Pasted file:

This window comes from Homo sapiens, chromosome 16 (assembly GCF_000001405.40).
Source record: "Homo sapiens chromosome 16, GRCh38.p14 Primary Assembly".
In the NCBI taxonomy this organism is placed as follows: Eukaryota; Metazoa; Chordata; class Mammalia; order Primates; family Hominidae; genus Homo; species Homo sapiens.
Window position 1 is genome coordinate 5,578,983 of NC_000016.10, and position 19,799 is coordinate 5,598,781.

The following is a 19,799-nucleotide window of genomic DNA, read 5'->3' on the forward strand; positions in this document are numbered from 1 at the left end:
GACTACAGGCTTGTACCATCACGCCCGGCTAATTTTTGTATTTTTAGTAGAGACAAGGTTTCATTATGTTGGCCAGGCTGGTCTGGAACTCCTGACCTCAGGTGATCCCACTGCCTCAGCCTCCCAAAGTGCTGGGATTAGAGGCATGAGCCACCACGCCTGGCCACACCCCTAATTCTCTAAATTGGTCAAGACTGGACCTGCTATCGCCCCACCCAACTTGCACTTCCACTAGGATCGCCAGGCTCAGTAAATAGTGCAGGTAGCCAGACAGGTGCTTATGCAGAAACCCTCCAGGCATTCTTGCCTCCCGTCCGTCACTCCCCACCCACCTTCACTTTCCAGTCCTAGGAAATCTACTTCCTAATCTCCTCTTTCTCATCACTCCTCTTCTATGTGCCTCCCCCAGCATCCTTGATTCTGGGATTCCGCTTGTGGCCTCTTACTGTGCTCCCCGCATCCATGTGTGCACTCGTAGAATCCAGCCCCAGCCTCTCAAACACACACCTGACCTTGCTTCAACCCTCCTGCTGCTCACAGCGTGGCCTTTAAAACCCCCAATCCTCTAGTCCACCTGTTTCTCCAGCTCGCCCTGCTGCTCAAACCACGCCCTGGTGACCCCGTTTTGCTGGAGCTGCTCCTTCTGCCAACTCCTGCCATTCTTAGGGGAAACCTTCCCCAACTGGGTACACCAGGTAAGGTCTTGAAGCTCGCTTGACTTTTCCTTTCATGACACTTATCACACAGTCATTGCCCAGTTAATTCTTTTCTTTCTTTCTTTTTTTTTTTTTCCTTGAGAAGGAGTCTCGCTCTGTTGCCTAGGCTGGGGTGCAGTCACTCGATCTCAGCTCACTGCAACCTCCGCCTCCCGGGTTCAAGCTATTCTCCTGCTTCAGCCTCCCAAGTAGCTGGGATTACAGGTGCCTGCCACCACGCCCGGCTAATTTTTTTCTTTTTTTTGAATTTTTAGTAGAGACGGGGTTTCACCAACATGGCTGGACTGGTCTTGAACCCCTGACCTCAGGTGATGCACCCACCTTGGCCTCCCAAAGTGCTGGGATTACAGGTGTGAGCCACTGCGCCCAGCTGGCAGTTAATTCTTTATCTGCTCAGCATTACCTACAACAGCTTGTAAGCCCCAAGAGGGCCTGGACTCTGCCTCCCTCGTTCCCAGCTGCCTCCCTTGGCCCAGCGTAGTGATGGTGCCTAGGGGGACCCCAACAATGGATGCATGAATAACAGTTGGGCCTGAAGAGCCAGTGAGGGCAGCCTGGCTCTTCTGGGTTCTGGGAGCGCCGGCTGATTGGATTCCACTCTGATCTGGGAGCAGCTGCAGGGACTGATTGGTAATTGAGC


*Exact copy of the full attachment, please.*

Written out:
This window comes from Homo sapiens, chromosome 16 (assembly GCF_000001405.40).
Source record: "Homo sapiens chromosome 16, GRCh38.p14 Primary Assembly".
In the NCBI taxonomy this organism is placed as follows: Eukaryota; Metazoa; Chordata; class Mammalia; order Primates; family Hominidae; genus Homo; species Homo sapiens.
Window position 1 is genome coordinate 5,578,983 of NC_000016.10, and position 19,799 is coordinate 5,598,781.

The following is a 19,799-nucleotide window of genomic DNA, read 5'->3' on the forward strand; positions in this document are numbered from 1 at the left end:
GACTACAGGCTTGTACCATCACGCCCGGCTAATTTTTGTATTTTTAGTAGAGACAAGGTTTCATTATGTTGGCCAGGCTGGTCTGGAACTCCTGACCTCAGGTGATCCCACTGCCTCAGCCTCCCAAAGTGCTGGGATTAGAGGCATGAGCCACCACGCCTGGCCACACCCCTAATTCTCTAAATTGGTCAAGACTGGACCTGCTATCGCCCCACCCAACTTGCACTTCCACTAGGATCGCCAGGCTCAGTAAATAGTGCAGGTAGCCAGACAGGTGCTTATGCAGAAACCCTCCAGGCATTCTTGCCTCCCGTCCGTCACTCCCCACCCACCTTCACTTTCCAGTCCTAGGAAATCTACTTCCTAATCTCCTCTTTCTCATCACTCCTCTTCTATGTGCCTCCCCCAGCATCCTTGATTCTGGGATTCCGCTTGTGGCCTCTTACTGTGCTCCCCGCATCCATGTGTGCACTCGTAGAATCCAGCCCCAGCCTCTCAAACACACACCTGACCTTGCTTCAACCCTCCTGCTGCTCACAGCGTGGCCTTTAAAACCCCCAATCCTCTAGTCCACCTGTTTCTCCAGCTCGCCCTGCTGCTCAAACCACGCCCTGGTGACCCCGTTTTGCTGGAGCTGCTCCTTCTGCCAACTCCTGCCATTCTTAGGGGAAACCTTCCCCAACTGGGTACACCAGGTAAGGTCTTGAAGCTCGCTTGACTTTTCCTTTCATGACACTTATCACACAGTCATTGCCCAGTTAATTCTTTTCTTTCTTTCTTTTTTTTTTTTTCCTTGAGAAGGAGTCTCGCTCTGTTGCCTAGGCTGGGGTGCAGTCACTCGATCTCAGCTCACTGCAACCTCCGCCTCCCGGGTTCAAGCTATTCTCCTGCTTCAGCCTCCCAAGTAGCTGGGATTACAGGTGCCTGCCACCACGCCCGGCTAATTTTTTTCTTTTTTTTGAATTTTTAGTAGAGACGGGGTTTCACCAACATGGCTGGACTGGTCTTGAACCCCTGACCTCAGGTGATGCACCCACCTTGGCCTCCCAAAGTGCTGGGATTACAGGTGTGAGCCACTGCGCCCAGCTGGCAGTTAATTCTTTATCTGCTCAGCATTACCTACAACAGCTTGTAAGCCCCAAGAGGGCCTGGACTCTGCCTCCCTCGTTCCCAGCTGCCTCCCTTGGCCCAGCGTAGTGATGGTGCCTAGGGGGACCCCAACAATGGATGCATGAATAACAGTTGGGCCTGAAGAGCCAGTGAGGGCAGCCTGGCTCTTCTGGGTTCTGGGAGCGCCGGCTGATTGGATTCCACTCTGATCTGGGAGCAGCTGCAGGGACTGATTGGTAATTGAGC